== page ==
Canton Repository

November 16, 2006

Regula open to drug negotiation, wants seniors to have choice

By Paul M. Krawzak
Copley News Service

WASHINGTON Rep. Ralph Regula, a top lawmaker on health care issues, won't rule out supporting Democratic efforts to allow the federal government to negotiate drug prices as part of the Medicare prescription benefit.

But he said Wednesday he wants to make sure that any changes in the benefit would preserve seniors' ability to choose from a wide array of drugs.

"We ought to ensure that people have a variety of choices," the Bethlehem Township Republican said. "There's one concern that they have and that is that they ... will have choices as to which drug they want that will best serve them."

"Every human is different, and people have different reactions to drugs," he said.

After their successful capture of the House and Senate last week, Democrats, including presumed House Speaker Nancy Pelosi, D-Calif., have said they intend to pass legislation in the first 100 days of the next Congress to allow the government to negotiate Medicare drug prices.

Rep.-elect Zack Space, the Dover Democrat who won the race to succeed convicted Rep. Bob Ney in the 18th District, favors giving the government the power to negotiate prices in the Medicare program.

The 2003 Medicare law, which added prescription drugs to the list of government-subsidized health care, prohibits the government from negotiating with drug makers.

Instead, the program relies on competition between dozens of providers of drug plans to hold down costs. The plans negotiate drug prices with pharmaceutical companies and then offer their menu of drugs, with varying premiums and co-payments, to consumers in the Medicare program.

Democrats such as Rep. Sherrod Brown of Avon, who won the Ohio Senate race, have argued that allowing the government to negotiate drug prices for Medicare could save substantial sums of money that would be available to provide a more generous benefit.

The federal government engages in direct negotiation of drug prices with pharmaceutical companies in a much smaller, more limited drug benefit administered by the Veterans Administration.

Regula has played a key role in funding health care initiatives from his position as chairman of an appropriations subcommittee. But he would have little input in any changes to the Medicare plan, which is under the jurisdiction of the House Ways and Means Committee.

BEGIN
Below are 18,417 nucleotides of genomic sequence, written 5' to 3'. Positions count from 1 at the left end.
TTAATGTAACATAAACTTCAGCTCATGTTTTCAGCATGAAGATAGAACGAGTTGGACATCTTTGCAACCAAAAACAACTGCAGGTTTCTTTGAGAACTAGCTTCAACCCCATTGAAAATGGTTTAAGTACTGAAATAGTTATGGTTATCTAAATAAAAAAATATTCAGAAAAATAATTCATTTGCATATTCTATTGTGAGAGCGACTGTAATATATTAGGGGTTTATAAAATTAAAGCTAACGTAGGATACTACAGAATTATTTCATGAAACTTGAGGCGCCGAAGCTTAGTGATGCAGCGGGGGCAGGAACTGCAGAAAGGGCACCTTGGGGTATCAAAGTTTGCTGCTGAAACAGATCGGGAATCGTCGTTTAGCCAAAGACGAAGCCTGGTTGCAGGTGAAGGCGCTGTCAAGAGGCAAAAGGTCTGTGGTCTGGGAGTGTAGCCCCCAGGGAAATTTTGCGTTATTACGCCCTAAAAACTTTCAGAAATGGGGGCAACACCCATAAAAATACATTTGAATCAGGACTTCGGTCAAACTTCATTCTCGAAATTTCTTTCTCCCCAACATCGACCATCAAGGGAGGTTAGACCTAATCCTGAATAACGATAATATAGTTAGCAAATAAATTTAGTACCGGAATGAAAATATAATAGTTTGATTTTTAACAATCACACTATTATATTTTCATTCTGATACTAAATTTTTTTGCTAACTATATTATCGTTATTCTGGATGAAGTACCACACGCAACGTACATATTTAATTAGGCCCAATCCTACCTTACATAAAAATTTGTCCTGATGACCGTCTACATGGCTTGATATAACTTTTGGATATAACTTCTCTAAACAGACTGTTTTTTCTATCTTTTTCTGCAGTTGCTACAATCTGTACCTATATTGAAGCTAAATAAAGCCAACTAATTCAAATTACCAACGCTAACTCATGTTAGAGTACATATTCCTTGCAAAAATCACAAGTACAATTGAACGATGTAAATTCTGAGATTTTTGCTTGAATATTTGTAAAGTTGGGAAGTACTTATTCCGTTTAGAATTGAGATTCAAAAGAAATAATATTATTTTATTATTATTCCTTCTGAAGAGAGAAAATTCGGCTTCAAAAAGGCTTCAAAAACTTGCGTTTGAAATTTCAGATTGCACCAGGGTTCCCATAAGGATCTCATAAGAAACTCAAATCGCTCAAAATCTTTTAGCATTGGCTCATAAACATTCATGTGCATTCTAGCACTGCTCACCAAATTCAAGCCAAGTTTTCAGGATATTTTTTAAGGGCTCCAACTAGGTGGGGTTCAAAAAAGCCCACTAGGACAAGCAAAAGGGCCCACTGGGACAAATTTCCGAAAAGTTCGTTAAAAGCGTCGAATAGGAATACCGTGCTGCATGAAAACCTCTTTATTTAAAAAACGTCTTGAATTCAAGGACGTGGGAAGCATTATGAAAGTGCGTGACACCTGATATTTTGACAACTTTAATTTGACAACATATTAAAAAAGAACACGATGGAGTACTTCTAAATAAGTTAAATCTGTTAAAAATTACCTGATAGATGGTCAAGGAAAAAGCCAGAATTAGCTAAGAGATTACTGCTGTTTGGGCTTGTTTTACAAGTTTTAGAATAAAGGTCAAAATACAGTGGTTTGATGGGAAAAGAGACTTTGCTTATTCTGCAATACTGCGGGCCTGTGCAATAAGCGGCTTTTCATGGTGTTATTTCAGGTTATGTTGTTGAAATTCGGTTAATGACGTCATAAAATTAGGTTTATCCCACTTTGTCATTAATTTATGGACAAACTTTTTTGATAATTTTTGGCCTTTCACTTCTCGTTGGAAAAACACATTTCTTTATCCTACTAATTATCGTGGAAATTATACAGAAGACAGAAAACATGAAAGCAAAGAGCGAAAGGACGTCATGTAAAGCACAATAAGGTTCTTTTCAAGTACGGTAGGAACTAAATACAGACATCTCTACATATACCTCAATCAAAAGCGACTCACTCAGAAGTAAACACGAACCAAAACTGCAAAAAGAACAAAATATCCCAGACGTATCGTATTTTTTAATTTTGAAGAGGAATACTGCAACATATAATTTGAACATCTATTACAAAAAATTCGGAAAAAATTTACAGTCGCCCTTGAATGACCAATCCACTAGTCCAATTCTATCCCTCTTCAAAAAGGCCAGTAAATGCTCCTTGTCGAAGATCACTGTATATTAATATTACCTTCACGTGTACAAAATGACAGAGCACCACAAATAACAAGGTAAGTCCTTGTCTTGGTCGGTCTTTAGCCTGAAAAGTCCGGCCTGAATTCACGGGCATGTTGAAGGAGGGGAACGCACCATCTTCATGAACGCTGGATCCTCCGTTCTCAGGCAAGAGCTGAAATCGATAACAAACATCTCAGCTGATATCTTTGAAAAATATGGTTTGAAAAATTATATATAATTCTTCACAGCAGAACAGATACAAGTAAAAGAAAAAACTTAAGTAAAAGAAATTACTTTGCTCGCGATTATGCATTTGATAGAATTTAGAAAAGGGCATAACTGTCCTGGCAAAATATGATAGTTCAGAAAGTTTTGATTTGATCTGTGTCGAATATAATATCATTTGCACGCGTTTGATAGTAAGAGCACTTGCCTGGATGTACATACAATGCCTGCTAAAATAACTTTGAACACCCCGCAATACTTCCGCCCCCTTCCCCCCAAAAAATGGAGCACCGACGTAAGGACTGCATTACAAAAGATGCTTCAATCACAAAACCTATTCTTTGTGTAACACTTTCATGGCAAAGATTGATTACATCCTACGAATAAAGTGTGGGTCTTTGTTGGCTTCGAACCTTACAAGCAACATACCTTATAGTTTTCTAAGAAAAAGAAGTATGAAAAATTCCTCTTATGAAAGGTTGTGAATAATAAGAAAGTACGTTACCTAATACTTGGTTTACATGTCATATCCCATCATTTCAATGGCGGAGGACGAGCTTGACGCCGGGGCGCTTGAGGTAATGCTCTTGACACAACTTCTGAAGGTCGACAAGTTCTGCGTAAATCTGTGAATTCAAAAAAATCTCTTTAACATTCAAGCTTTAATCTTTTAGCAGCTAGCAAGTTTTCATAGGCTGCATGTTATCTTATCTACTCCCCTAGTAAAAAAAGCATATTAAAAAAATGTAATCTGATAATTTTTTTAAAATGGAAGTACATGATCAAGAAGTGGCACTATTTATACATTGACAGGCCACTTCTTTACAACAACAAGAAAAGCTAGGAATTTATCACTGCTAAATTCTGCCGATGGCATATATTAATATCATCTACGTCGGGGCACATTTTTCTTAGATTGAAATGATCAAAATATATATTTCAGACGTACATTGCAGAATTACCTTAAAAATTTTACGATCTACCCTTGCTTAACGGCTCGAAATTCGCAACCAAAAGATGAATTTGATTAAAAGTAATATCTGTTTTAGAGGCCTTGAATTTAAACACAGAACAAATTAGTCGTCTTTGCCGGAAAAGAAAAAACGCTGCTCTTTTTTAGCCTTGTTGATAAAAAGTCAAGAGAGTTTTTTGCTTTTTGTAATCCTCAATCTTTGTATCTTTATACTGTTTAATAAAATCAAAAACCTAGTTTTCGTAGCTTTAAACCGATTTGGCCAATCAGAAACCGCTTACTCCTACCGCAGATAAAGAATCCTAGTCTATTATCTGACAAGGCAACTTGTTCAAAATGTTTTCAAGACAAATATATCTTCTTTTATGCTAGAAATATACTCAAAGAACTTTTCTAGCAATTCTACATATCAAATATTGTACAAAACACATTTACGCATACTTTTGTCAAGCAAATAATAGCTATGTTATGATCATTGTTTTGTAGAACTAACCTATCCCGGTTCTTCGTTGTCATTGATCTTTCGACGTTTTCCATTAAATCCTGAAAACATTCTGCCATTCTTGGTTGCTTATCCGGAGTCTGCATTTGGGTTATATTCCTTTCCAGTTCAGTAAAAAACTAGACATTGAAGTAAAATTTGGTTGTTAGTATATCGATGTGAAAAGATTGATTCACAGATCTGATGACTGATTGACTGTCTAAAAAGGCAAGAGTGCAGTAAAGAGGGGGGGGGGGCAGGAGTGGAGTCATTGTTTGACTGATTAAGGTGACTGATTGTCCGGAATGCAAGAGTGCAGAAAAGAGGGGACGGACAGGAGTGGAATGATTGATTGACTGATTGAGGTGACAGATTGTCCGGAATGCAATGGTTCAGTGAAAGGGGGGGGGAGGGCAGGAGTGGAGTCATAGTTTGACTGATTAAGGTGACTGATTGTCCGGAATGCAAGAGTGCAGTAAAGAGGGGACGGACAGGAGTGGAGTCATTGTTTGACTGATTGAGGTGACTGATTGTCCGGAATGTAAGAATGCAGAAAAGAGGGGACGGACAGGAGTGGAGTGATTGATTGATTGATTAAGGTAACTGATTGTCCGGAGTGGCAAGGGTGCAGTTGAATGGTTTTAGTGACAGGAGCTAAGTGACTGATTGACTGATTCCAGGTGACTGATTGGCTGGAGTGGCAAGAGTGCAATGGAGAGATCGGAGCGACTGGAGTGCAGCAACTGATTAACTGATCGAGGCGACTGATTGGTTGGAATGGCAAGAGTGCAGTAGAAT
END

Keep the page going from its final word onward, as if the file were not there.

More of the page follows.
The 18-term lawmaker believes government negotiation of drug prices in Medicare is "doable, maybe." But he noted that Democrats have yet to explain exactly how it would work.

Several health care experts in Washington think tanks said they are unsure how the plan would proceed. They also are skeptical that government negotiation would lead to significant savings.

Len Nichols, director of health policy programs at the New America Foundation, said pharmacy benefit managers who negotiate with pharmaceutical companies on behalf of private Medicare plans generally have more leverage than the government would.

He said this is because they are buying drugs for non-Medicare insurance plans as well as the Medicare benefit.

"If you completely replace the existing private plans' negotiation of prices with manufacturers (with) one single Medicare buyer, then you lose the market share advantages which the PBMs bring based upon their non-Medicare enrollees," he said.

Robert D. Reischauer, president of the Urban Institute, said the Veterans Administration drug benefit is different from Medicare in that it offers a more limited range of drugs, available only from veterans facilities or by mail order, to a smaller population.

"Everybody has to keep in mind that the people who are negotiating the prices now on behalf of elderly and disabled (in the Medicare program) by and large are huge pharmacy benefit managers who have a lot of commercial business as well as their Medicare business," he said.

"They have every reason to negotiate quite hard with the drug companies to get good prices."